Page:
Not So Independent

via Not So Independent – The Zimbabwean 16 April 2015 by Jera

It is Independence Day this Saturday. After 35 years of sameness, there is no reason to expect anything different. This weekend, Robert Mugabe will round up his rented audience along with others who are threatened, cajoled and dragged to the National Sports Stadium to listen to his usual hate speech, copied and pasted from previous national events.

In the VIP tent, the jaded bigwigs will nod off and at lunch time, the crowd-for-hire will partake in another feast, not unlike that ghastly binge that took place in Victoria Falls on the occasion of Mugabe’s 91st birthday. Those sheltered from the merciless heat beneath the VIP tent will make their excuses and depart in their luxury vehicles, leaving the plebs to gnaw at the bones of dubiously acquired cattle slaughtered for the occasion.

On the morning of 19 April, for the rented mob, it will be back to the cold hard reality of persistent power cuts, water shortages and a hand-to-mouth existence.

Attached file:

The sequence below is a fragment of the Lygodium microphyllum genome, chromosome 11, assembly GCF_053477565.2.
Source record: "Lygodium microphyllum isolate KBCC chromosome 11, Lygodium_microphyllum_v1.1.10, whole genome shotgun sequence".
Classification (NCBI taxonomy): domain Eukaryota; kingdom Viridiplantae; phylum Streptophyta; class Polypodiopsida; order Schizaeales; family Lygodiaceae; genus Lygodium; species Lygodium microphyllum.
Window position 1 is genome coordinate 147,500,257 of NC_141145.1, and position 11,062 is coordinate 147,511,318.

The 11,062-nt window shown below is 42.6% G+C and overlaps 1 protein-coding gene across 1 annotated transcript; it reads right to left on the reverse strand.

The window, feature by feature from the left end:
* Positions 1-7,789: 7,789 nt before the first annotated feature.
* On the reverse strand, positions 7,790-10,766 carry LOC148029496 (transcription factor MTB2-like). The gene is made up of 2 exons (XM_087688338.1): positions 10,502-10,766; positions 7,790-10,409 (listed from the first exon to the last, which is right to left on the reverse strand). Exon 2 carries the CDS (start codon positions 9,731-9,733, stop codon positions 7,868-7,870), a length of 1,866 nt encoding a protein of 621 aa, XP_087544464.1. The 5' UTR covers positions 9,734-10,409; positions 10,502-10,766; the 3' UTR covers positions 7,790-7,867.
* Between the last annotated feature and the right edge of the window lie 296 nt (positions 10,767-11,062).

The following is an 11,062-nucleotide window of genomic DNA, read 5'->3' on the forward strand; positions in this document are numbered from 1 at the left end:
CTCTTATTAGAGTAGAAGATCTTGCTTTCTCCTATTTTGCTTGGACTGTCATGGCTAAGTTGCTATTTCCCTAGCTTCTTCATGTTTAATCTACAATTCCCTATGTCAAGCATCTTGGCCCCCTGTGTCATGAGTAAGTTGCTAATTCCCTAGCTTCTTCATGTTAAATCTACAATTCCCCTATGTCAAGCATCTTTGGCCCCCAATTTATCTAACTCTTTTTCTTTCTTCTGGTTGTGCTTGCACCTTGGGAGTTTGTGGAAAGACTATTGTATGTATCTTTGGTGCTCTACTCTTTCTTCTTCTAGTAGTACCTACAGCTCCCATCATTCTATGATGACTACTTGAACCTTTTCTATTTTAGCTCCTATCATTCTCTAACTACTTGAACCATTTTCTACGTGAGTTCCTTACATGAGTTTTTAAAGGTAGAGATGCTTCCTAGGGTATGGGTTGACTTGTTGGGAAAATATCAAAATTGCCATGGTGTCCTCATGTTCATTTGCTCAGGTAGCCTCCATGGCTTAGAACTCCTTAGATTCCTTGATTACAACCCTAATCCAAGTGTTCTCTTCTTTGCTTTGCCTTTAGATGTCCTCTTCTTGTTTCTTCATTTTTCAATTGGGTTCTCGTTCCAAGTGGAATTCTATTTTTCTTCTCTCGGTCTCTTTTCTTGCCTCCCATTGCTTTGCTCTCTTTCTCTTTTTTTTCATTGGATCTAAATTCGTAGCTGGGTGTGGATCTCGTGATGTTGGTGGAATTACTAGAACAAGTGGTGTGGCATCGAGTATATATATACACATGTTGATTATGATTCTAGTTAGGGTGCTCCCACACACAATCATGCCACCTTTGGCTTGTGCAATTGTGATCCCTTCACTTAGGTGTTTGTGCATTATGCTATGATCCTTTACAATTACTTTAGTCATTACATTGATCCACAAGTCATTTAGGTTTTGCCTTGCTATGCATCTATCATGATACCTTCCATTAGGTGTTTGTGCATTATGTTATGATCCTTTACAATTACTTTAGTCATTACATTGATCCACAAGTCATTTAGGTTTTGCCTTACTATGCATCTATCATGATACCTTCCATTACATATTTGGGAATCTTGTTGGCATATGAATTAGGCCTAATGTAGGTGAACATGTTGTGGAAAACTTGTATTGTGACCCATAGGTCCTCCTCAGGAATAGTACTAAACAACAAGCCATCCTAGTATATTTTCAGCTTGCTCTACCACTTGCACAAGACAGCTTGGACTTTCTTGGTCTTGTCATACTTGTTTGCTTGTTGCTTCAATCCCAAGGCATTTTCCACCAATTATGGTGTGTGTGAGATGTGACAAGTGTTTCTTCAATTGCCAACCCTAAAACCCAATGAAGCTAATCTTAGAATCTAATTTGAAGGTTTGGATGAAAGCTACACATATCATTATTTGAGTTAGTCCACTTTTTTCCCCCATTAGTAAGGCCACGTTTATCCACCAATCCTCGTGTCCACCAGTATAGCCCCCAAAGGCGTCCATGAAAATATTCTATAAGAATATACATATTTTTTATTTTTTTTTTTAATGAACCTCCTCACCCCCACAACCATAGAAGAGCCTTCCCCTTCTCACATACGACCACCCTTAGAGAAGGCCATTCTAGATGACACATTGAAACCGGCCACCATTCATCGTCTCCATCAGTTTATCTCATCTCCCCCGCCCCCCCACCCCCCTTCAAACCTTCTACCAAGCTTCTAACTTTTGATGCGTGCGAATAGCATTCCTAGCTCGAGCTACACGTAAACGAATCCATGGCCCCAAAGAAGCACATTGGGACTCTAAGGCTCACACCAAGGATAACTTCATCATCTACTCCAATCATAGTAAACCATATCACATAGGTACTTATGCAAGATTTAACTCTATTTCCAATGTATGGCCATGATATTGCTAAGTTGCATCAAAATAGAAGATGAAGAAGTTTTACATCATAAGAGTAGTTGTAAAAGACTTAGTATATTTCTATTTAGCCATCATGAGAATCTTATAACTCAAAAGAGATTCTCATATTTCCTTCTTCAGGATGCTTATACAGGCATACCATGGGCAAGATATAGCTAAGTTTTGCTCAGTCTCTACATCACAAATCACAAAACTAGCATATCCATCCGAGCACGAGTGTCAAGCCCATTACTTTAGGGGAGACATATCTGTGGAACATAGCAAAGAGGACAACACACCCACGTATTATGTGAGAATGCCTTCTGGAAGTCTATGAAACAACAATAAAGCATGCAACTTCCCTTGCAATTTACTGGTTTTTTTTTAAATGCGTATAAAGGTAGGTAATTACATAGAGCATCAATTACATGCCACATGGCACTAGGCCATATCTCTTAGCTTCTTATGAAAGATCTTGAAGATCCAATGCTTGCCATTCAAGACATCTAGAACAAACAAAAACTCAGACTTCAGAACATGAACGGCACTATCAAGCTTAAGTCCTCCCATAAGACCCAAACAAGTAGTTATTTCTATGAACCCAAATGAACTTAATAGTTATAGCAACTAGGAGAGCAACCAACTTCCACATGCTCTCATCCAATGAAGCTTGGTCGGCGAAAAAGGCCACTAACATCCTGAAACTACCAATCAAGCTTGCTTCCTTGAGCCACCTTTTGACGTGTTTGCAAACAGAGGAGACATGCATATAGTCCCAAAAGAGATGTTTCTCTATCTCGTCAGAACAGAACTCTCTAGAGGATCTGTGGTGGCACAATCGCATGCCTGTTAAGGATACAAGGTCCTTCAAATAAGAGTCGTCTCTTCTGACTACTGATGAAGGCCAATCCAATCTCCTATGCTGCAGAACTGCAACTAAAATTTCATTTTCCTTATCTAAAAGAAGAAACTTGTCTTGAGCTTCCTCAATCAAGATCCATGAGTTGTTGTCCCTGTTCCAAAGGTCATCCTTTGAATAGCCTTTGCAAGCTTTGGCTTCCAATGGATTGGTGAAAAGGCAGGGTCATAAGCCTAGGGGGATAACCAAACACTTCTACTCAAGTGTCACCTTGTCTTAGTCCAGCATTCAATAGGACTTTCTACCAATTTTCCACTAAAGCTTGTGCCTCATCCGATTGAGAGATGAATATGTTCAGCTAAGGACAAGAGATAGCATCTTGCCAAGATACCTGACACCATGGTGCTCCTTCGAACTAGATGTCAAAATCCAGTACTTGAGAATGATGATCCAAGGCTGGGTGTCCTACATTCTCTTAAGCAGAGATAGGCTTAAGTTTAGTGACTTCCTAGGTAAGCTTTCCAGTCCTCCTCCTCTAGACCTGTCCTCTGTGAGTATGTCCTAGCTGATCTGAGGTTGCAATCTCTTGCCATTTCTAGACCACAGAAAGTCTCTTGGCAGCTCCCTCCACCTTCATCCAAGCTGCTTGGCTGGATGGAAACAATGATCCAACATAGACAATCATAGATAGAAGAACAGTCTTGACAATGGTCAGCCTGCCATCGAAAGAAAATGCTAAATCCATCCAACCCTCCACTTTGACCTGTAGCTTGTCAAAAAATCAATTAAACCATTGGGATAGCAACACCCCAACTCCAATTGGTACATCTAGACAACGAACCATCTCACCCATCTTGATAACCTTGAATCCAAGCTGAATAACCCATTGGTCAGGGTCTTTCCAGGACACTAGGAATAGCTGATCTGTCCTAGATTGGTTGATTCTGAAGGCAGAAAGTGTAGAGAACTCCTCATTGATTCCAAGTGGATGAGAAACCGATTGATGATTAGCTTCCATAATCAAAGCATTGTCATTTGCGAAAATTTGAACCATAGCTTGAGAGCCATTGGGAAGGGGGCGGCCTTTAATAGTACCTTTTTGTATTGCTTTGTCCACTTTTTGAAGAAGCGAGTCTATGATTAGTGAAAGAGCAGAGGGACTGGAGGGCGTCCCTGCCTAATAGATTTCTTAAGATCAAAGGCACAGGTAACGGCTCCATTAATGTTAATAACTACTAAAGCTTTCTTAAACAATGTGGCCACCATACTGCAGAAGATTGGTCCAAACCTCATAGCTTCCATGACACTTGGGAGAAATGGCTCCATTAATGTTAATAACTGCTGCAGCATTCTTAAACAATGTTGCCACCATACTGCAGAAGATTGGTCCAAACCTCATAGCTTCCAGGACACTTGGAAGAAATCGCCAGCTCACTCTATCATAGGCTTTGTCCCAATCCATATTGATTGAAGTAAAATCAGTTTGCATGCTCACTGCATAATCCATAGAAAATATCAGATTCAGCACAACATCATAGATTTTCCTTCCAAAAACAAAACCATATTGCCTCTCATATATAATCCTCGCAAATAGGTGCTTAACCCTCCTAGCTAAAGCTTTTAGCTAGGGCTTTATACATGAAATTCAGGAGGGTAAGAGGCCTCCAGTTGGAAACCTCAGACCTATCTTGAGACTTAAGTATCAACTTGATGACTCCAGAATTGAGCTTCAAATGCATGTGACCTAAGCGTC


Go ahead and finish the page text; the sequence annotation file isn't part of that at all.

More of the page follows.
The biggest disappointment about Independence celebrations is not so much Zanu (PF)’s wastefulness in a time of national hunger, but the absence of unity and reconciliation. On the occasion of the country’s independence commemoration, it is appropriate to draw attention to Josiah Tongogara’s speech:

‘We are not fighting colour. We are fighting an oppressive system. Once the system is removed, we will mix-mix as Zimbabweans.’

In this almost Mandelaesque address, the late Tongogara’s wishes cannot be any clearer. The principles of the liberation war were not about the formation of a new style of apartheid, in which those that are not Zanu (PF), those that are ‘non indigenous’ are dispossessed of their property. For the past 35 years, Robert Mugabe has made it difficult for anybody other than a Zanu (PF) supporter to partake in the biggest day on the national calendar.

He has made it clear that there is no room in Zimbabwe for those that do not share his opinions. There is no room for minority groups, be they gays, whites, Ndebeles, Tswanas, Kalangas or the San who, 35 years post uhuru, remain excluded from national development.

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